Nepal: Tribes Try to Out-Mao the Maoists


June 7, 2007: The success of the Maoists in getting the government to enact reforms, has encouraged the tribes and ethnic minorities to do the same. Over the last few months, several new, armed, and aggressive, militias have appeared in the countryside. These groups appear to be trying to outdo the Maoists, which would be ironic, as the Maoists are now part of the government. Meanwhile, the Maoists and traditional political parties appear to be maneuvering to ease each other out of the government. The Maoists have always wanted to establish a communist dictatorship, and the political parties believe the Maoists have not really changed their political goals.

June 7, 2007: Maoist groups are now offering, or selling, refuge to tribal separatist groups (like the ULFA) from across the border in India. ULFA is also a criminal gang, involved in all manner of scams. Buying sanctuary in Nepal appears to be a good business move. Indian is in the process of improving its border security in this area. But on the Nepalese side, there is not much border patrol at all. The Maoists also appear to be supplying the ULFA with supplies and weapons.

June 1, 2007: A coalition of tribal groups called a general strike that basically shut down commerce in the capital. The government has long insisted that Nepali be the only language for dealing with the government, thus making it difficult for many ethnic (and tribal) minorities to deal with the government. May 30, 2007: In the southeast, there is growing unrest at refugee camps for 100,000 ethnic Nepalis who were forced out of neighboring Bhutan over a decade ago. Bhutan expelled the Nepalis because they were Hindu, and Bhutan wanted to get rid of anyone who was not Buddhist. Nepal does not want to accept the refugees, and many of the refugees want to go back to Bhutan. Now the U.S. has offered to accept 60,000 of the refugees, and this has caused violence between factions who want to go to America, versus those who believe everyone should return to Bhutan. This has led to violence with Nepali police, and Indian border guards, as a group of refugees tried to cross the nearby Indian border, to use the bridge and road leading to Bhutan. That's the same road used to bring the refugees to Nepal. Some people have been killed, and dozens injured.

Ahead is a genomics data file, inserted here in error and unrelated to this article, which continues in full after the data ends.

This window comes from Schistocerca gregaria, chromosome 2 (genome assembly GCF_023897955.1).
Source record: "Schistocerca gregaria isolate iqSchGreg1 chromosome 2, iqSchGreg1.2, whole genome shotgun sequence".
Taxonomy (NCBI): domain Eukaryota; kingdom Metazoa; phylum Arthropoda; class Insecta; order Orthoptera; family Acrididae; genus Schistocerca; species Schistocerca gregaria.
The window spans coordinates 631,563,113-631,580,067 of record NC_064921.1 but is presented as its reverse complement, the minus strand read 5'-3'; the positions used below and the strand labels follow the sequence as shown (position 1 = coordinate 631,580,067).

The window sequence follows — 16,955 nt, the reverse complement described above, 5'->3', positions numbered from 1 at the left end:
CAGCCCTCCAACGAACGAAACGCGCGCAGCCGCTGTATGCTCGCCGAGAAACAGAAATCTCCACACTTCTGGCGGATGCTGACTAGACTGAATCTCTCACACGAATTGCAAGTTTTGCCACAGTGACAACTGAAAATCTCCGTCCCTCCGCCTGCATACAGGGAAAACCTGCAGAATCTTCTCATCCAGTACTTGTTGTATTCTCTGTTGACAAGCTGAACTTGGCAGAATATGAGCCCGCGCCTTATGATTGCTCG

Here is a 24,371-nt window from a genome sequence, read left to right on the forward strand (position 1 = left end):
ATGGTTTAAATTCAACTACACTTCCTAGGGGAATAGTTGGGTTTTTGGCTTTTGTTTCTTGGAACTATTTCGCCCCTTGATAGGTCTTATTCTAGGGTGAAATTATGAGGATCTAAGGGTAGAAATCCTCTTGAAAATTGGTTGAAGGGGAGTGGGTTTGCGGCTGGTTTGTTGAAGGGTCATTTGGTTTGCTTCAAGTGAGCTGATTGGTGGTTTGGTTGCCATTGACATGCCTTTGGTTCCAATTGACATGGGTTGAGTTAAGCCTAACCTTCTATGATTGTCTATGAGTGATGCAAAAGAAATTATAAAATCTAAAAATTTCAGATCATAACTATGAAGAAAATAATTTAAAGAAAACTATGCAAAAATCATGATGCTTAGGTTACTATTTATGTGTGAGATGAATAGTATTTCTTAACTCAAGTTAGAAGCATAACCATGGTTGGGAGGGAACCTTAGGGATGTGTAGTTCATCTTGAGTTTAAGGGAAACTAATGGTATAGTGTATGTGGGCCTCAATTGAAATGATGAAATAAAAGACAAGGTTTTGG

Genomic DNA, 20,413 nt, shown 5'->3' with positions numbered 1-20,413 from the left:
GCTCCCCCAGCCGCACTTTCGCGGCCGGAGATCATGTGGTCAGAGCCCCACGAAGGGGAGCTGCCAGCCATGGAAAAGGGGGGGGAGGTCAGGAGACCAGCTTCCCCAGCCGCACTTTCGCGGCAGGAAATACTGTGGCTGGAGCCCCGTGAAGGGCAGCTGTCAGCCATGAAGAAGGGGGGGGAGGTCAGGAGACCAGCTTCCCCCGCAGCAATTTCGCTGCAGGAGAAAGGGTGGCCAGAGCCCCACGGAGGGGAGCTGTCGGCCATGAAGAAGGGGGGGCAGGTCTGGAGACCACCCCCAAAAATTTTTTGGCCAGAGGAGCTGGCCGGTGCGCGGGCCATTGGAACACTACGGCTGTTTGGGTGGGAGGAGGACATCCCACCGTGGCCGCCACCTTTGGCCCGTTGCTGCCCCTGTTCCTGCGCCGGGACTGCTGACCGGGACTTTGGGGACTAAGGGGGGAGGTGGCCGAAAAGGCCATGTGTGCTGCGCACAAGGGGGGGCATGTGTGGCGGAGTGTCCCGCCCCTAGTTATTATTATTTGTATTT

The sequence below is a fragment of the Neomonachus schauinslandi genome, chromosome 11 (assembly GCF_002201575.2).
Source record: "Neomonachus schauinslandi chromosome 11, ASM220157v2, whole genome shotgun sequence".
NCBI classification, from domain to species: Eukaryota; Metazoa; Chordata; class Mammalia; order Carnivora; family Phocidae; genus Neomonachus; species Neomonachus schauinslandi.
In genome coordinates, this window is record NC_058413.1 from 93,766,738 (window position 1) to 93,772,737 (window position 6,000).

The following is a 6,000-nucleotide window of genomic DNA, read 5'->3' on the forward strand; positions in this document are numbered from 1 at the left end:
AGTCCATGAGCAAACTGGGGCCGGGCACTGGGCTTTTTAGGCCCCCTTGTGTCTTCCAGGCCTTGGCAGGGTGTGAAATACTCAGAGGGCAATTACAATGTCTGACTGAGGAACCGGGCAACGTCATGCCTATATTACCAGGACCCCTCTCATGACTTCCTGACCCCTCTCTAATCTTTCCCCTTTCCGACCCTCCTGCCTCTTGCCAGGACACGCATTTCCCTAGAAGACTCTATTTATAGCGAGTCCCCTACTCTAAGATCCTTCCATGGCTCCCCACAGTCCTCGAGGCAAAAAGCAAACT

Article Archive

Nepal: Current 2010 2009 2008 2007 2006 2005 2004 2003 2002 2001 1999 



Help Keep Us From Drying Up

We need your help! Our subscription base has slowly been dwindling.

Each month we count on your contribute. You can support us in the following ways:

  1. Make sure you spread the word about us. Two ways to do that are to like us on Facebook and follow us on Twitter.
  2. Subscribe to our daily newsletter. We’ll send the news to your email box, and you don’t have to come to the site unless you want to read columns or see photos.
  3. You can contribute to the health of StrategyPage.
Subscribe   contribute   Close